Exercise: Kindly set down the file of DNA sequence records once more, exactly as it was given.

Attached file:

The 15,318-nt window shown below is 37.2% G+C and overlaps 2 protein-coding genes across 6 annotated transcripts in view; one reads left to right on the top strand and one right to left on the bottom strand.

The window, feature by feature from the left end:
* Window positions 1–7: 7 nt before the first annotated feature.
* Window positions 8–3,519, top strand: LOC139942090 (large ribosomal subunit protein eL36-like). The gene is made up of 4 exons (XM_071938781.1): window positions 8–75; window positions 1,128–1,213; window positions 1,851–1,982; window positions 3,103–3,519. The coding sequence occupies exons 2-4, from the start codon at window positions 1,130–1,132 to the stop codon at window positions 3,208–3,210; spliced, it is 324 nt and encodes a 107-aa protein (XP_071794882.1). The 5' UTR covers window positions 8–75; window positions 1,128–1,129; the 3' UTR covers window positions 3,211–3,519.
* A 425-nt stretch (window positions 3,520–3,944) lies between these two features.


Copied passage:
The 15,318-nt window shown below is 37.2% G+C and overlaps 2 protein-coding genes across 6 annotated transcripts in view; one reads left to right on the top strand and one right to left on the bottom strand.

The window, feature by feature from the left end:
* Window positions 1–7: 7 nt before the first annotated feature.
* Window positions 8–3,519, top strand: LOC139942090 (large ribosomal subunit protein eL36-like). The gene is made up of 4 exons (XM_071938781.1): window positions 8–75; window positions 1,128–1,213; window positions 1,851–1,982; window positions 3,103–3,519. The coding sequence occupies exons 2-4, from the start codon at window positions 1,130–1,132 to the stop codon at window positions 3,208–3,210; spliced, it is 324 nt and encodes a 107-aa protein (XP_071794882.1). The 5' UTR covers window positions 8–75; window positions 1,128–1,129; the 3' UTR covers window positions 3,211–3,519.
* A 425-nt stretch (window positions 3,520–3,944) lies between these two features.